I note that one of the authors of the Report states that the staff were interviewed "on a one on one basis in the old [Commanding Officer Haulbowline] block next to the new Wardroom", but then goes on to state that he was not present at these interviews. The second author states that it is his recollection that the staff were interviewed but he does not elaborate further and the third does not refer to interviews at all. I note that Ms Murdiff asked the Defence Forces to clarify exactly who conducted the interviews in question and to provide any other information it could to support the authors' views that they took place. Despite the above assertions and the authors' stated recollections that the staff were interviewed, the Defence Forces has been unable to supply any details of when the interviews took place or who conducted them. It cites the time lapsed and the absence of contemporaneous records as reasons for this inability to provide any further details. However, it contends that the Report has stood unchallenged for over a decade and continues to maintain its accuracy in all respects. It also contends that the authors of the Report were aware that two members of staff in the section had entered it directly from recruit training and were satisfied that they understood the nature of the section and the lack of promotional prospects therein. It further contends that the criteria for promotion within the Naval Service is clearly set out in the Defence Forces Administrative Instructions A10, which are circulated widely prior to each promotion competition and would have been available to the applicant and his colleagues in the section.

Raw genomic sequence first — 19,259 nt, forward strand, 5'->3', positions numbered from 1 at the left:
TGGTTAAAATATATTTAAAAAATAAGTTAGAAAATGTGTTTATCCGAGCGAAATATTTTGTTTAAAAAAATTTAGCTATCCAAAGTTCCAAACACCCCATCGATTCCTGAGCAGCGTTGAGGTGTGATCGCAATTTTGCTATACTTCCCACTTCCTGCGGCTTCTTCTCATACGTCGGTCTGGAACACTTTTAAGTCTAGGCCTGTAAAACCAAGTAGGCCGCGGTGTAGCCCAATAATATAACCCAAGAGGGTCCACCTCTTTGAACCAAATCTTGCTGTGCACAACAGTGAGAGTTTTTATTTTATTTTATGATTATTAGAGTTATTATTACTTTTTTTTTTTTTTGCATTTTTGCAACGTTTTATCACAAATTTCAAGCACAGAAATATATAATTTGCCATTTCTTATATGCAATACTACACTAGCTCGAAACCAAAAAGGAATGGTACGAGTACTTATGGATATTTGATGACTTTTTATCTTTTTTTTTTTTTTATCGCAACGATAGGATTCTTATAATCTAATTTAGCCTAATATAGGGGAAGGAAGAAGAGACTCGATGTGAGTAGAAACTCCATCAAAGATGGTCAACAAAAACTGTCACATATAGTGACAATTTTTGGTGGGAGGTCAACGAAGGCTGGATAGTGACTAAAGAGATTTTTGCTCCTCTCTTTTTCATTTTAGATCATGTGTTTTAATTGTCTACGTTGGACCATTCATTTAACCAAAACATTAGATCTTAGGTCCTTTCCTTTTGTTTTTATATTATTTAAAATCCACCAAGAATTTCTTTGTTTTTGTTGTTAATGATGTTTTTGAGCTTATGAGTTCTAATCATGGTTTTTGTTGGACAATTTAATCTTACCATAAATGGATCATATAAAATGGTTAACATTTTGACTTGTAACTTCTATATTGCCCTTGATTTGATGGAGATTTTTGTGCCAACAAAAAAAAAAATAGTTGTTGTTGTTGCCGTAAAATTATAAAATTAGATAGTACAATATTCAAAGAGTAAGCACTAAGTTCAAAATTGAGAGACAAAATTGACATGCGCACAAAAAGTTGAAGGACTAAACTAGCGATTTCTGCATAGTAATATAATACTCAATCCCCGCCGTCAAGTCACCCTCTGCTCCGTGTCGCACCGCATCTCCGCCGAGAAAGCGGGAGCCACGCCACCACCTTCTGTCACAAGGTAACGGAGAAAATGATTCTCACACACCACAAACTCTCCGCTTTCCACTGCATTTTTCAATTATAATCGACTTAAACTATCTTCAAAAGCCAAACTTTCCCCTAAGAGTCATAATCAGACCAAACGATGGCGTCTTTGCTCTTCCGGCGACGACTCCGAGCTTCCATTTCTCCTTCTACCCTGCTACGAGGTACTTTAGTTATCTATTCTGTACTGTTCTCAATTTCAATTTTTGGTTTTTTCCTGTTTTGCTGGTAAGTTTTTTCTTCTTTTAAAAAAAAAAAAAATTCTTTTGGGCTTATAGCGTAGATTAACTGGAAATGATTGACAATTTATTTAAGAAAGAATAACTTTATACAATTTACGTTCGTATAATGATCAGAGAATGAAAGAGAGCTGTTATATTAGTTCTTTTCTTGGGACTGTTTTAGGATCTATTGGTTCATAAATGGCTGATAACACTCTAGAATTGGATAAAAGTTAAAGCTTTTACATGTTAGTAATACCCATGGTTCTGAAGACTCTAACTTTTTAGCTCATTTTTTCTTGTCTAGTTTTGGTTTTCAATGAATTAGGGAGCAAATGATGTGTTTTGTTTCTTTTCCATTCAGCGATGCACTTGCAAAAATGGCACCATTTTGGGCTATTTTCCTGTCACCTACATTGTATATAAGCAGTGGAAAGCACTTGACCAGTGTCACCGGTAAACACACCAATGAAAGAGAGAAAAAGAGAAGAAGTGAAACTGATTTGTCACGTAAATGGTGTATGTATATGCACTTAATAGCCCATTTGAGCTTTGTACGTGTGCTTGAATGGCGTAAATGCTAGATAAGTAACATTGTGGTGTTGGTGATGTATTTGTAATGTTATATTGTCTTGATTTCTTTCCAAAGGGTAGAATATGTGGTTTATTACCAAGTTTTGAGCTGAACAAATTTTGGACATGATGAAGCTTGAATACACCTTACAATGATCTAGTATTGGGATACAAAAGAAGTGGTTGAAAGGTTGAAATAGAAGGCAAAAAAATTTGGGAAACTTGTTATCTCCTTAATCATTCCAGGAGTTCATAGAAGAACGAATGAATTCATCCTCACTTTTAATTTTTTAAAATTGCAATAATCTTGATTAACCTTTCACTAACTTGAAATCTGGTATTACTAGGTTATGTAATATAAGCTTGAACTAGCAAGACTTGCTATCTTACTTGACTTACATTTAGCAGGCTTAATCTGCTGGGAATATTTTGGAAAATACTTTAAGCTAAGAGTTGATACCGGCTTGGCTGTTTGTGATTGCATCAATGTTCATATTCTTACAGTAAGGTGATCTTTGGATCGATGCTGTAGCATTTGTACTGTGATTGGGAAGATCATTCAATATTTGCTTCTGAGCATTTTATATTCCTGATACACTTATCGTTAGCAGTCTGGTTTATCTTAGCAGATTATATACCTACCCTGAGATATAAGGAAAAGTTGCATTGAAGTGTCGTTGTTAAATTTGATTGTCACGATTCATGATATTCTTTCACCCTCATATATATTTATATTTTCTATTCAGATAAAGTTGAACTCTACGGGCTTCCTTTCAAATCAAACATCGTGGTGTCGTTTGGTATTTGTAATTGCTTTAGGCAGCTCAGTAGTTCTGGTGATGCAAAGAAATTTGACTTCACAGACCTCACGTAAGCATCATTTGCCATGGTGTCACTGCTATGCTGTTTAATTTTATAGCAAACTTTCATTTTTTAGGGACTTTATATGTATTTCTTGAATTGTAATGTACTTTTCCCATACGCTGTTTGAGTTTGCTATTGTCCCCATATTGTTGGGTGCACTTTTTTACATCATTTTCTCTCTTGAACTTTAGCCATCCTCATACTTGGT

Conclusion

While assertions by the applicant or other staff members do not, of themselves, constitute evidence which would warrant an amendment of all of the statements in question, I am of the view that, on the balance of probabilities, not all of the staff in the section were formally interviewed for the purposes of the Report. While I am of the opinion that the Working Group spoke to staff in the section in the course of completing the Report and that the issues concerned were discussed, there is no evidence before me to show that all of these discussions took the form of formal, one-to-one meetings, which is what most people, including the Defence Forces, the applicant and his colleagues, would understand as "interviews". Accordingly I find the statement "[a]ll serving MTDs have been interviewed and all stated that they do NOT see themselves either commencing or re-commencing a seagoing career" to be misleading or incorrect. On that basis, I direct that the Defence Forces attach a statement to the Report as follows:

"Following a section 17 application under the Freedom of Information Act, the Information Commissioner found, based on the evidence available, that the applicant was not interviewed for the purposes of the preparation of the Report."

This statement should be added to all copies of the Report dated 16 April 1999, both paper and electronic versions.